After years of being told that we must all tighten our belts, it is clear that the vast majority are no longer willing to accept the Tories’ rhetoric. Thanks to the Corbyn movement, the economic narrative has moved on.
For hundreds of thousands of public sector workers it is hard to remember a time when cuts and austerity weren’t a constant threat. For almost ten years, the big issue in every trade union branch has been ‘budgets’ and cuts.
The Tory line, of course, has been that they are squeezing out ‘waste’; that they are being ‘responsible’ in dealing with the alleged profligacy of the Labour government under Blair and Gordon Brown.
In truth, Labour’s reforms, such as Sure Start Centres and educational programmes like Aim Higher, were simply relatively small-scale programmes aimed at addressing the damage that Thatcherism had already done in working class communities. If anything, they were done on the cheap. And of course many programmes were channelled through PFI, or done ‘in partnership’ with the private sector.
No longer swallowing the lies
The Tories’ big lie was designed to justify placing the burden of the crisis on the backs of working people. In the meantime, the bosses and the banks were bailed out.
Despite their best efforts, however, the impact of the cuts can’t easily be hidden. This was dramatically illustrated recently by the crisis in the Tory-run Northamptonshire County Council, which faces a £70 million budget deficit this year.
At the end of last month, 2,000 head teachers marched through London protesting against education funding levels. Head teachers are not historically noted for their radicalism. This illustrates the extent of the problems facing education. As the Guardian reported:
“A survey by the National Association of Head Teachers (NAHT) found that almost three-quarters of school leaders expect they will be unable to balance their budgets in the coming financial year. An earlier survey found that 26% of maintained secondary schools in England ran a budget deficit in 2016-17, compared with less than 9% three years earlier.”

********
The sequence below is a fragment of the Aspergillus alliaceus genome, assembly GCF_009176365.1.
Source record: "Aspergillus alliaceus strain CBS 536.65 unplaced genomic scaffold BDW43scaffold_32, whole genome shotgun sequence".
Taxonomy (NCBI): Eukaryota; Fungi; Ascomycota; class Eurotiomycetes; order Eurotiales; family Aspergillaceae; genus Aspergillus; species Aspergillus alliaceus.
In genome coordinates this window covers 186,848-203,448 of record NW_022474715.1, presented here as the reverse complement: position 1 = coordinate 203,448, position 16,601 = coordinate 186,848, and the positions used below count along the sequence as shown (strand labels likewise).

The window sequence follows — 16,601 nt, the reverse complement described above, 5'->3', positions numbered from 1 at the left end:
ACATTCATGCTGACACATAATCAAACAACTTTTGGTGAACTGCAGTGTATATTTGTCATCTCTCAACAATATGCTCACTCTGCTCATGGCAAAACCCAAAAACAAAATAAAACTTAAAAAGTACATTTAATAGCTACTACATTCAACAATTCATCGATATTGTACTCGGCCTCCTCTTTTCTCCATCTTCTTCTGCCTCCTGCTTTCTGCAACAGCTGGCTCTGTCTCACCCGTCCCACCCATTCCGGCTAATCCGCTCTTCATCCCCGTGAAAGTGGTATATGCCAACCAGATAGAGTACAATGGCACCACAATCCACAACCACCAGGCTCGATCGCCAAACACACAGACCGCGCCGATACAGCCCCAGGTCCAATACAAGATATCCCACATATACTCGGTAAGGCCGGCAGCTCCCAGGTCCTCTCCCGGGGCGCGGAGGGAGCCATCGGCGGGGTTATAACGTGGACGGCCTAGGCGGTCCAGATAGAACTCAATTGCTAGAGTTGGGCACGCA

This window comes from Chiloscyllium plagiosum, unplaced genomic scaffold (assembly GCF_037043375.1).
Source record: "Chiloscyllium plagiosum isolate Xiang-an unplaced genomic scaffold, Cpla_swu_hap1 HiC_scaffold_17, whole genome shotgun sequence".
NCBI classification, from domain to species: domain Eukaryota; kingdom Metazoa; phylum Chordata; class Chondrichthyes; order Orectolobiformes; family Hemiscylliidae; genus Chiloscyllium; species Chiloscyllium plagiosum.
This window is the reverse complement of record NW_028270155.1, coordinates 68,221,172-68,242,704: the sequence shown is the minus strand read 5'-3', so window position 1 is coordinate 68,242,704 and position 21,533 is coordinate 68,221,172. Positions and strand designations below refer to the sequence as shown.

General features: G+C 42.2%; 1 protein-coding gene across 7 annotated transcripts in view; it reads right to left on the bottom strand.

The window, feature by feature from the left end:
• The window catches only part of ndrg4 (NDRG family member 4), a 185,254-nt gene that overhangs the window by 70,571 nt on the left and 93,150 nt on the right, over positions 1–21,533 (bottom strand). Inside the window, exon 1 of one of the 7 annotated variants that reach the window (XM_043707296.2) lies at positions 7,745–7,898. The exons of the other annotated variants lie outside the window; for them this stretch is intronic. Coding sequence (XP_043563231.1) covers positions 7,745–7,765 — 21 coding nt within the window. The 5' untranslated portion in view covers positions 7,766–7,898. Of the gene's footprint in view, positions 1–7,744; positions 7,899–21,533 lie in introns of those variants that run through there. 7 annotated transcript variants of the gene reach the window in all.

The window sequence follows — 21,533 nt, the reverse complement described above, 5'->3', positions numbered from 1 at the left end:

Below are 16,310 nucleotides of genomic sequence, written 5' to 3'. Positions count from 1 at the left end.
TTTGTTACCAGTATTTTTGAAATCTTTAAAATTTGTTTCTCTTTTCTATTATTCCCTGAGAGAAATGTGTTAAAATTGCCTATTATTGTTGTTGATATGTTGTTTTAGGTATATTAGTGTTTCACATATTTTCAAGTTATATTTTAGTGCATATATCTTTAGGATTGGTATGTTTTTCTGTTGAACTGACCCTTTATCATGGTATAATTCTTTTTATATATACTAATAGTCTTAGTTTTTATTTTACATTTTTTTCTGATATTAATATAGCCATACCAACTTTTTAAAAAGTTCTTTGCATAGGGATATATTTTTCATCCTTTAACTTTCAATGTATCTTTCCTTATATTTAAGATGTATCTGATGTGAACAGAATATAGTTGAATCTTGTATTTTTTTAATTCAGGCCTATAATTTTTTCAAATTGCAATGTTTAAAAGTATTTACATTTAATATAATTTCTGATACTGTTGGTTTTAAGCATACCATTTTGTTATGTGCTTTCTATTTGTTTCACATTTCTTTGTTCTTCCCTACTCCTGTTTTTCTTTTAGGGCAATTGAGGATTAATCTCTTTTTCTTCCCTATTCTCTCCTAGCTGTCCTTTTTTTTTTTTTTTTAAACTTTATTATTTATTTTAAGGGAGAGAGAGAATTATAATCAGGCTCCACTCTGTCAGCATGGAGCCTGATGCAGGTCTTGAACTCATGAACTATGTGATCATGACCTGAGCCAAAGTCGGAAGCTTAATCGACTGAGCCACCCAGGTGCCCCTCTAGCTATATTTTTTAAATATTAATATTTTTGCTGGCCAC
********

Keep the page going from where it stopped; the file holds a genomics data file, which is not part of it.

The BBC interviewed a number of the marchers. One woman explained: “In talking to my colleagues this morning, many of them have said that they have never, ever, come out like this before. This is not for us; this march is all about the children.”
Recent polls confirm this changed mood in society, with public opinion now shifted firmly against austerity.
The latest British Social Attitudes Survey revealed that some 60% of people believe that the government should raise taxes to pay for increased levels of services. This is a significantly higher proportion than the 49% in 2016 and 31% in 2010 (at the height of the Cameron and Osborne led Tory propaganda campaign).
Significantly, there is a big rise in support among Tory voters for a policy of higher taxation and greater funding of services, with an increase of 18 percentage points since 2015. As the Guardian noted:
“The research showed that the public’s top priority in 2017 was health, with 54% of voters backing more spending on the NHS, followed by education (26%) and housing (7%). The least popular areas were social security (2%), public transport (1%) and overseas aid (0%).”
Another important finding was that older people were more willing to see increased taxes than younger people. This most likely reflects the fact that older people are most likely to use many of these services, especially the NHS.
But it also suggests that the idea that older people are more likely to vote Tory could be challenged by a clear and determined socialist programme. Already, Theresa May has had to move Tory rhetoric away from austerity, promising in her recent speech to the Tory Party conference that the hard times are over.
The crisis of capitalism
This shows how far the paradigm has shifted under Corbyn. The disaster of privatisation and the impact of the cuts, combined with a solid anti-cuts opposition from the tops of the Labour Party, have helped to change the economic narrative. Now it is austerity and privatisation which are dirty words, whilst support for nationalisation is rising.
At the same time, the effect of cuts is now too great to go unnoticed. The NHS, education, and adult and children’s social care – to name but three areas – are all in crisis. The message is getting through to people that something has to give.
In fact, it is evident that the system as a whole is in crisis. The crisis of capitalism is undermining services that a few years ago were taken for granted because they were seen as absolute essentials. Today, every service is at risk. Cuts are destroying the very fabric of our communities.
In attempting to address this crisis, Jeremy Corbyn and the Labour leadership will inevitably come under enormous pressure from the ruling class: from the press, the media, the City of London, and from the state itself.
Every advance will need to be fought for. The call for Labour to adopt a bold socialist programme is essential.
Reverse the cuts! Labour to power on a socialist programme!